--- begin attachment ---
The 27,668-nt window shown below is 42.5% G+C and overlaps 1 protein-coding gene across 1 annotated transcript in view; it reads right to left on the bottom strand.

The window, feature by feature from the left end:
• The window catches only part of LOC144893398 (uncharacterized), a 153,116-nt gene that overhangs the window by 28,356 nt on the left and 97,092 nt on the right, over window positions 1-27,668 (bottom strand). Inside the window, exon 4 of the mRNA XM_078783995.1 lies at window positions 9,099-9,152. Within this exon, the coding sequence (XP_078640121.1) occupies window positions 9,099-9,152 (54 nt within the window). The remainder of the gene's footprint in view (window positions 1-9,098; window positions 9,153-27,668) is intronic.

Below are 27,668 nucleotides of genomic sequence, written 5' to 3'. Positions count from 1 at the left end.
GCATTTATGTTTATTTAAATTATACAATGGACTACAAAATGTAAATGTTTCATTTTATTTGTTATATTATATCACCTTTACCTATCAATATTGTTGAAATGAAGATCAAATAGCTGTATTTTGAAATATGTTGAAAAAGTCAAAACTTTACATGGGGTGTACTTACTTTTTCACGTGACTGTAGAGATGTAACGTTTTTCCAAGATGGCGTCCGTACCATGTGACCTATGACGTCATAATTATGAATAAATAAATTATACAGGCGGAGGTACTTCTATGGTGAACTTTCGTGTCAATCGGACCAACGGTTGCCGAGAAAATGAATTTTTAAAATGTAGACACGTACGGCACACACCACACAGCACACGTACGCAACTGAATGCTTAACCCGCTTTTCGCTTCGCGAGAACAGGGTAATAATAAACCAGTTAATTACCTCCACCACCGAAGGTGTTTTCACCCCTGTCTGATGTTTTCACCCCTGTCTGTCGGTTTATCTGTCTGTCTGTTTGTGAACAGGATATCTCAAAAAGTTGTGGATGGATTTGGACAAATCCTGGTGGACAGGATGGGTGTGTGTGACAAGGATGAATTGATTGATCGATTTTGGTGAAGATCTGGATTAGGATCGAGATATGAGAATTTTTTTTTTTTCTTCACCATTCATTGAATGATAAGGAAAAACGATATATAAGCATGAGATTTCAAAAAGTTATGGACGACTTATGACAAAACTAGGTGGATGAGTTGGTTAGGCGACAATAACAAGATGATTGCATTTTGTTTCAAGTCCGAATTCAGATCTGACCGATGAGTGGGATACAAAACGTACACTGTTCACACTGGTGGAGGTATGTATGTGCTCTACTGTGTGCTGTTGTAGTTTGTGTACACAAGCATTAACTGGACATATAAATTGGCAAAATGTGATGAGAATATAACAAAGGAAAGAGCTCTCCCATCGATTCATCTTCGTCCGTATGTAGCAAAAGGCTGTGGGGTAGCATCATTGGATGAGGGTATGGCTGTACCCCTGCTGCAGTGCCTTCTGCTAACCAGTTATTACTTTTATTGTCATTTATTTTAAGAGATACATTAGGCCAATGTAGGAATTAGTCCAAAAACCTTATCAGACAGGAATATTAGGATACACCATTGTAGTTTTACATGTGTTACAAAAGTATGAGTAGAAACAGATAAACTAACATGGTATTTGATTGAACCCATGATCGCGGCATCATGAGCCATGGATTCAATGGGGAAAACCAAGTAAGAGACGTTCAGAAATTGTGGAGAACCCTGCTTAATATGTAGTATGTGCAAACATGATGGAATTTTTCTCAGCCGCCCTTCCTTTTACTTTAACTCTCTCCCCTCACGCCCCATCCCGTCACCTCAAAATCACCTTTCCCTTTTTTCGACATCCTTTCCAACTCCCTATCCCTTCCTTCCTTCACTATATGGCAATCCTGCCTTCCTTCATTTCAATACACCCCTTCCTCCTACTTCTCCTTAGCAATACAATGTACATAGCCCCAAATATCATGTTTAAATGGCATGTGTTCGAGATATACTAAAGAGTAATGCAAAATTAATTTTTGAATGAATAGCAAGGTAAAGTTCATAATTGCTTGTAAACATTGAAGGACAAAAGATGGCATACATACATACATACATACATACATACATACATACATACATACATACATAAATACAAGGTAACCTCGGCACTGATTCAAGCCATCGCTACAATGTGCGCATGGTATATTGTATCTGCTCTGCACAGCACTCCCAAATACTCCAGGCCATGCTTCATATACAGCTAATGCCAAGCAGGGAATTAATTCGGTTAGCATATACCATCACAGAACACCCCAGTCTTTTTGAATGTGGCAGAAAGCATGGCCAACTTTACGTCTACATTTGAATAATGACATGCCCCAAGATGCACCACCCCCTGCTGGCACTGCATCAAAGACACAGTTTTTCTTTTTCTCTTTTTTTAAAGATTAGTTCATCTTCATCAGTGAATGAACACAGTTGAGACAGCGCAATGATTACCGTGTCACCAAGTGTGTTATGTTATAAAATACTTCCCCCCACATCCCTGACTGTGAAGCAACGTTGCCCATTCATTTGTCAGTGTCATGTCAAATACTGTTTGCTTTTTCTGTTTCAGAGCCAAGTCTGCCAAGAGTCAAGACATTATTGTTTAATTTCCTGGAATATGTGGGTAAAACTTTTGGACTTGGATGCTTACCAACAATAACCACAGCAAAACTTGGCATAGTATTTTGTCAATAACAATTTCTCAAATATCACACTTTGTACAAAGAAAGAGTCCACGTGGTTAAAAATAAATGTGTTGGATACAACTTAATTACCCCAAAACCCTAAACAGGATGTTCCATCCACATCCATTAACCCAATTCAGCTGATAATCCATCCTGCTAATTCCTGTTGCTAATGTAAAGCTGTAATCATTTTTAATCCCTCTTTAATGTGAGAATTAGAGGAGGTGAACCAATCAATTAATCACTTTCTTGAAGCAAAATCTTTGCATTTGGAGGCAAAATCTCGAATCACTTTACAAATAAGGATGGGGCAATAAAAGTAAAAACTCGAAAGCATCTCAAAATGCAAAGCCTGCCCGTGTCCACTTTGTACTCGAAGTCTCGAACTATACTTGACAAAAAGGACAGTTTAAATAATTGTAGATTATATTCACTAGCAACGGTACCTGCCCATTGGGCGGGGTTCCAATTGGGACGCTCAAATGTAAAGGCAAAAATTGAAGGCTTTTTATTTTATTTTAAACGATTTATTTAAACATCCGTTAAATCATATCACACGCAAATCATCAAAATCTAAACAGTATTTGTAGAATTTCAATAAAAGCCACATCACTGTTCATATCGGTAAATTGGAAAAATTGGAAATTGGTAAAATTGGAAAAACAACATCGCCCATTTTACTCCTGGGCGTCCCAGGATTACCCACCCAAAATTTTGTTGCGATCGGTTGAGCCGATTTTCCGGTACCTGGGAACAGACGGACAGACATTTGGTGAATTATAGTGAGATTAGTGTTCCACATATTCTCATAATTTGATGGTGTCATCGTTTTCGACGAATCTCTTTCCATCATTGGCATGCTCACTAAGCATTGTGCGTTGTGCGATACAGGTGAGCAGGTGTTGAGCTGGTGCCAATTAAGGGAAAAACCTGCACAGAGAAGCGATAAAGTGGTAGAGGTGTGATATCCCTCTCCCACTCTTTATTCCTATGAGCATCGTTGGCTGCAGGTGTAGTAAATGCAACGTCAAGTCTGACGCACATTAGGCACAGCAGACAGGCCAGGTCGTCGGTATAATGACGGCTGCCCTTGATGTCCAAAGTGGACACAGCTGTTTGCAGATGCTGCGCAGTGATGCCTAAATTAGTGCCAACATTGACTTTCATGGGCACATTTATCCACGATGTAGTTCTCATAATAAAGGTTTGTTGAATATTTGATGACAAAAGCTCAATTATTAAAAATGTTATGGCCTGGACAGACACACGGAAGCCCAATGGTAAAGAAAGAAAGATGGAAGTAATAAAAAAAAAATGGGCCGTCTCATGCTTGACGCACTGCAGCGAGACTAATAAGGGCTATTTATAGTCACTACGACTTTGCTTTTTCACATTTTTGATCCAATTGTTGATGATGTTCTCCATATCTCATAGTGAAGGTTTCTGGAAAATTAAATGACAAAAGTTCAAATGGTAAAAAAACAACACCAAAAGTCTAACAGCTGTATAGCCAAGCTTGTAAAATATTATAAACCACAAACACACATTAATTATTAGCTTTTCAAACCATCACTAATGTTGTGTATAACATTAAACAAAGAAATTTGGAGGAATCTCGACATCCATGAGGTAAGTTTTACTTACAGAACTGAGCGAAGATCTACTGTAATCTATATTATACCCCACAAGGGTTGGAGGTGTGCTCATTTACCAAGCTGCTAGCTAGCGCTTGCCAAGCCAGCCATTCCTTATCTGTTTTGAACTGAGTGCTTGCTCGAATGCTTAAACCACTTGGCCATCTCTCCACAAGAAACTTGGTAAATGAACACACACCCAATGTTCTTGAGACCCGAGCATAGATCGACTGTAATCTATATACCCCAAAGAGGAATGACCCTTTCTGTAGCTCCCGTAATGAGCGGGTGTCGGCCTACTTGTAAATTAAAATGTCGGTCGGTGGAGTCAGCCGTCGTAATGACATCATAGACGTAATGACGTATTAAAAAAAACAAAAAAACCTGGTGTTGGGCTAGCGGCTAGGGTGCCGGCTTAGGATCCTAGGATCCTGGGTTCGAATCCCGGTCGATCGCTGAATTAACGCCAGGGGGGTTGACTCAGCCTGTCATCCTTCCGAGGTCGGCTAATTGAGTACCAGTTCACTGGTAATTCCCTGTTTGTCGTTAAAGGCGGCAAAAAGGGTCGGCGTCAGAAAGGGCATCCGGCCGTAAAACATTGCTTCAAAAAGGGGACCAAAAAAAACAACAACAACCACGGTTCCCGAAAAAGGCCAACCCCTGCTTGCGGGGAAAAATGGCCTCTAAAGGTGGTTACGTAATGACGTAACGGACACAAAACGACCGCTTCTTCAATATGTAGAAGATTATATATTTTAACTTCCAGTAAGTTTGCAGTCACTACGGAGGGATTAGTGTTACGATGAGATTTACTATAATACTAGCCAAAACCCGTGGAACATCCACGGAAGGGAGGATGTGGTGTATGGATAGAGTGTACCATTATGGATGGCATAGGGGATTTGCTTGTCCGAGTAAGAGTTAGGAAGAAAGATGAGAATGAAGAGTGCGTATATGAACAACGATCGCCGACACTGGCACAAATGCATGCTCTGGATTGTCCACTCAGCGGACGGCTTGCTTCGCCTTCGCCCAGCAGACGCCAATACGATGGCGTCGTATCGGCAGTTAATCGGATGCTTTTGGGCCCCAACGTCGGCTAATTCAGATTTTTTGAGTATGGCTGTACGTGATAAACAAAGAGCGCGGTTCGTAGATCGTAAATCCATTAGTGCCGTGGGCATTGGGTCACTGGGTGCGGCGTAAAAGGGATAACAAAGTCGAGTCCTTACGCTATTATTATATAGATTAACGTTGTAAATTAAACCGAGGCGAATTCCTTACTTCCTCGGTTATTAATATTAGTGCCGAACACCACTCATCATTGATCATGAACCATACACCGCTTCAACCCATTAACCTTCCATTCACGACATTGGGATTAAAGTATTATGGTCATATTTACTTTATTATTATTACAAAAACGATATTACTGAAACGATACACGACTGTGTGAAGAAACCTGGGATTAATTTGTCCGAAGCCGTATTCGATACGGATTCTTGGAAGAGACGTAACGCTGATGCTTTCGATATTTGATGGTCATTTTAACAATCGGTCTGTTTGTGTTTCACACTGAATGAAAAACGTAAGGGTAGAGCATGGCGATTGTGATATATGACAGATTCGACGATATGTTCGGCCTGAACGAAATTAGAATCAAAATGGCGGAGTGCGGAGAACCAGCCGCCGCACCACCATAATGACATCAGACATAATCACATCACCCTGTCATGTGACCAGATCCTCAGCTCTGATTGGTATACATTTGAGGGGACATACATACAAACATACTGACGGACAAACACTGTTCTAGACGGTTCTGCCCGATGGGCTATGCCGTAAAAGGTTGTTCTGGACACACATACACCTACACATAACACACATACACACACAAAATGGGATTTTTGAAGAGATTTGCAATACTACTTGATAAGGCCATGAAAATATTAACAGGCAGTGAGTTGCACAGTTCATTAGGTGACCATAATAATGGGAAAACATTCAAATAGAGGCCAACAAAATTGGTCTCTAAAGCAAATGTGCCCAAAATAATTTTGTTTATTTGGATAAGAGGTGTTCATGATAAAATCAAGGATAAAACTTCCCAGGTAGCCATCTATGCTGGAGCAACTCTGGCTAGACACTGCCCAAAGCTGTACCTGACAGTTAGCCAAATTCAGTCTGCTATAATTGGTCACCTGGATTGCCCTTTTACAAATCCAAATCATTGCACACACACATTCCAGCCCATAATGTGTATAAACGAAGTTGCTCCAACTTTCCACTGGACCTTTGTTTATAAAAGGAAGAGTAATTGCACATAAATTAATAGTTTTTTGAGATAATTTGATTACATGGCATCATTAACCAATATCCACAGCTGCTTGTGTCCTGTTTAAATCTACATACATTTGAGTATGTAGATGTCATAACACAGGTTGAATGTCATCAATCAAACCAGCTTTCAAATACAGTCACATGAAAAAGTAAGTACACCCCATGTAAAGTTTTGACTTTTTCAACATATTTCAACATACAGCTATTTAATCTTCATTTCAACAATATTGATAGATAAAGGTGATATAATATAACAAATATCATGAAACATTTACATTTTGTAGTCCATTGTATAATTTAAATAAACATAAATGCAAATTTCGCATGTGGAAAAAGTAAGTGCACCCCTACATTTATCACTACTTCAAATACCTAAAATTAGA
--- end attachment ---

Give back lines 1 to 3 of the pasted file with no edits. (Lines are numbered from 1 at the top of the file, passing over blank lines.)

The 27,668-nt window shown below is 42.5% G+C and overlaps 1 protein-coding gene across 1 annotated transcript in view; it reads right to left on the bottom strand.

The window, feature by feature from the left end:
• The window catches only part of LOC144893398 (uncharacterized), a 153,116-nt gene that overhangs the window by 28,356 nt on the left and 97,092 nt on the right, over window positions 1-27,668 (bottom strand). Inside the window, exon 4 of the mRNA XM_078783995.1 lies at window positions 9,099-9,152. Within this exon, the coding sequence (XP_078640121.1) occupies window positions 9,099-9,152 (54 nt within the window). The remainder of the gene's footprint in view (window positions 1-9,098; window positions 9,153-27,668) is intronic.